Specimens suggest Madagascar’s lemurs were not the first mammals on the island — ScienceDaily


Discovered more than half a century ago in Kenya and sitting in museum storage ever since, the roughly 20-million-year-old fossil Propotto leakeyi was long classified as a fruit bat.

Now, it’s helping researchers rethink the early evolution of lemurs, distant primate cousins of humans that today are only found on the island of Madagascar, some 250 miles off the eastern coast of Africa. The findings could rewrite the story of just when and how they got to the island.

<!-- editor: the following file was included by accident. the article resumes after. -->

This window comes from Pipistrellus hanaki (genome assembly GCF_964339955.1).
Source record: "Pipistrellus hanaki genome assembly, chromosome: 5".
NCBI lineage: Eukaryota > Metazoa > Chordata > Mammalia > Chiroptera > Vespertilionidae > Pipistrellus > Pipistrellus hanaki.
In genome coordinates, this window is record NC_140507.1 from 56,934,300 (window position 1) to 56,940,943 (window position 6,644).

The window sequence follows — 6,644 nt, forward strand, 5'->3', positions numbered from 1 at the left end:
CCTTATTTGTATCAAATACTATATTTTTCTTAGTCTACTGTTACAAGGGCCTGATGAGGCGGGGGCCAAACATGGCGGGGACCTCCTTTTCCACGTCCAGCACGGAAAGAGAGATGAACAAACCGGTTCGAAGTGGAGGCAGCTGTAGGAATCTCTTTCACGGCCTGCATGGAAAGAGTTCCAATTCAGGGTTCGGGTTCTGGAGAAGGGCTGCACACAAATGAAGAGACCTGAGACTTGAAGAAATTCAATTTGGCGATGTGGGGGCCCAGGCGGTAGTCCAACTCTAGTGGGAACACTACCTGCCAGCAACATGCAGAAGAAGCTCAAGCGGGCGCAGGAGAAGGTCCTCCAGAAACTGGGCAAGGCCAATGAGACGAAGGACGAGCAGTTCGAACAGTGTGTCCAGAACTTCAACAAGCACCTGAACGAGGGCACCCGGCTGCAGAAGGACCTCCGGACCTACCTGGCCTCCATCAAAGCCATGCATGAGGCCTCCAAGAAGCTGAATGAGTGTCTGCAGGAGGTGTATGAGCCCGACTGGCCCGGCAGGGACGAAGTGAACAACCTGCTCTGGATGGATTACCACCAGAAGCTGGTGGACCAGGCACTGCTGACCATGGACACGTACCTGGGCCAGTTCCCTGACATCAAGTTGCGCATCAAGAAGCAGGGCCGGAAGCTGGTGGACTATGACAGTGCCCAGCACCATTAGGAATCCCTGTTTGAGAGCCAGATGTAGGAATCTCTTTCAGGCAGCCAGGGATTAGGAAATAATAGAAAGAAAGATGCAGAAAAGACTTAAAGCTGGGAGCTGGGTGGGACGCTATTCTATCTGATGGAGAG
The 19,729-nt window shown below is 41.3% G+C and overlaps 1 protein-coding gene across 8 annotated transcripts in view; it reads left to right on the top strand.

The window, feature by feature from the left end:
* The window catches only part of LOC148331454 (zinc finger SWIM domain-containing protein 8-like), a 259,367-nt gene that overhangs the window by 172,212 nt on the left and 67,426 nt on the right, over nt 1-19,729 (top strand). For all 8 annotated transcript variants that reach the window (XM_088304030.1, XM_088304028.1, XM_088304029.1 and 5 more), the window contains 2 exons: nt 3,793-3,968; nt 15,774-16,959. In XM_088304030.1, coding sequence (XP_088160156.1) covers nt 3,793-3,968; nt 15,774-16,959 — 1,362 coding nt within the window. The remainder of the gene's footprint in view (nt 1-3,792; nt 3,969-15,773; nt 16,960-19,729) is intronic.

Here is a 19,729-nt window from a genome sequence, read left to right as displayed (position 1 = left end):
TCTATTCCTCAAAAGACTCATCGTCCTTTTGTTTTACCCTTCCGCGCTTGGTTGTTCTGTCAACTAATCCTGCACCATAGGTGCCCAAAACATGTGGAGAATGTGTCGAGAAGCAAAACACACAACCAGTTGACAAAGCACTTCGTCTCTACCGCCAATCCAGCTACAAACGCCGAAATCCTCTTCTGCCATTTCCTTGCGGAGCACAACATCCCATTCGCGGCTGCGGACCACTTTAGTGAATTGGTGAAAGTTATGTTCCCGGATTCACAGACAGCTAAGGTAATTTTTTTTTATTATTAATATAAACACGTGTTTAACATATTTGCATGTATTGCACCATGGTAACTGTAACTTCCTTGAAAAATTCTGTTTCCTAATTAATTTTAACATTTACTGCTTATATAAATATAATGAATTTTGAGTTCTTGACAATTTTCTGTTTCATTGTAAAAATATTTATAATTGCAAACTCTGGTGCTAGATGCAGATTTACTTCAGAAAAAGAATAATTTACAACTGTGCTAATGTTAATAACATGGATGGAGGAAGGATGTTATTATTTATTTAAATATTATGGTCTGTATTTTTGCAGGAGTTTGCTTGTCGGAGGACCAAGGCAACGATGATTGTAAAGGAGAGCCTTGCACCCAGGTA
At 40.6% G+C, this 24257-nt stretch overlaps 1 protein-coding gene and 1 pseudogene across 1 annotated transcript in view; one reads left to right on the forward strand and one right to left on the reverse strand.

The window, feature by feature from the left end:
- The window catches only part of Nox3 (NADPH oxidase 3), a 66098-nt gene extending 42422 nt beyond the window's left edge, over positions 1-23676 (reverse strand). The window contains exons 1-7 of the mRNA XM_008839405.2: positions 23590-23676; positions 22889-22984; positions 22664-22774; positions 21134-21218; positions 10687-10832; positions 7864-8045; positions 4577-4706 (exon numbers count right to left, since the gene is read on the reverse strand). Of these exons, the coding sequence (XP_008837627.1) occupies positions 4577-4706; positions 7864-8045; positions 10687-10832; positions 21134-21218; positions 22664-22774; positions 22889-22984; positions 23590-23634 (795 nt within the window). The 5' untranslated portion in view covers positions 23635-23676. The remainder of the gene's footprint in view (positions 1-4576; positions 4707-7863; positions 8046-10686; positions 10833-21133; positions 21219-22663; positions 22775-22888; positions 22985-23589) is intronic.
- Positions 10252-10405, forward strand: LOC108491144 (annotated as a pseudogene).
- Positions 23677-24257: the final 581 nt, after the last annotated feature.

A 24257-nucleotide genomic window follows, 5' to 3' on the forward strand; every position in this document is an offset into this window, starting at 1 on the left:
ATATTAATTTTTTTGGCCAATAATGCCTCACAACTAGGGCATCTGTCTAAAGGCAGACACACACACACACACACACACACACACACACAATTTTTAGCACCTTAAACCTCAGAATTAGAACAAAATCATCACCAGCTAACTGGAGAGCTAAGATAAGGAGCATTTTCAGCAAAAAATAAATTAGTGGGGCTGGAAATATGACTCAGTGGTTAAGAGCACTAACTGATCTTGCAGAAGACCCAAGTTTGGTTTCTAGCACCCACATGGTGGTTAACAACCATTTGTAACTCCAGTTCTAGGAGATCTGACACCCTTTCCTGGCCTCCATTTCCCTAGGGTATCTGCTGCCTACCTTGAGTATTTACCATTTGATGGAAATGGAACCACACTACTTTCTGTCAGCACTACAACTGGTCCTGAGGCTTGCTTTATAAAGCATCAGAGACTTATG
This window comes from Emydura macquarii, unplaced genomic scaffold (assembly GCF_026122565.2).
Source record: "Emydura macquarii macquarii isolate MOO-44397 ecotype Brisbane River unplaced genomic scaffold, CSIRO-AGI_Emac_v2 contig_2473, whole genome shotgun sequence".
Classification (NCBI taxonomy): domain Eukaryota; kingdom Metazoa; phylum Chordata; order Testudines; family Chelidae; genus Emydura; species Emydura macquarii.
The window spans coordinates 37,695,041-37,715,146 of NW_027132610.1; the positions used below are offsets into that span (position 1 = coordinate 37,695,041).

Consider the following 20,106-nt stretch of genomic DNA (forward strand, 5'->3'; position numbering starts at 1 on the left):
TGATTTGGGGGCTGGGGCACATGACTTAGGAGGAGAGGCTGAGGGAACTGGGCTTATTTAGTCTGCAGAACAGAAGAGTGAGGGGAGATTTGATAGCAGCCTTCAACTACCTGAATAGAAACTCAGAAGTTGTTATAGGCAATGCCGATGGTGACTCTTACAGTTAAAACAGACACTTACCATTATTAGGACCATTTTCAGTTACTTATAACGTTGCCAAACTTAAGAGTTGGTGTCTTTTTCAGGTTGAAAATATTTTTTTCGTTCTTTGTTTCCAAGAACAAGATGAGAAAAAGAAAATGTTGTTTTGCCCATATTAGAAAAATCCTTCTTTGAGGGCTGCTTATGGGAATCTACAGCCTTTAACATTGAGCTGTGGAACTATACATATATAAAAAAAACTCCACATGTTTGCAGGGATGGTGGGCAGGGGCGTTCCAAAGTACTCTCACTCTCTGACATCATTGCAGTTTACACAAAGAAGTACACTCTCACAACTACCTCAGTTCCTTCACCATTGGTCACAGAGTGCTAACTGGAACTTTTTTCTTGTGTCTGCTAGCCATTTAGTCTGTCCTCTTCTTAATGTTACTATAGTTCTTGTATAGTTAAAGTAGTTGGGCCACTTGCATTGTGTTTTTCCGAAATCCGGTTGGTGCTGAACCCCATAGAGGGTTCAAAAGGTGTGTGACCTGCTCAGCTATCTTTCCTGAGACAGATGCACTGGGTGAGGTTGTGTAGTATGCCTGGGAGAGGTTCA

In a study to be published August 21 in the journal Nature Communications, researchers have re-examined Propotto’s fossilized remains and suggest that the strange creature wasn’t a bat, but an ancient relative of the aye-aye, the bucktoothed nocturnal primate that represents one of the earliest branches of the lemur family…

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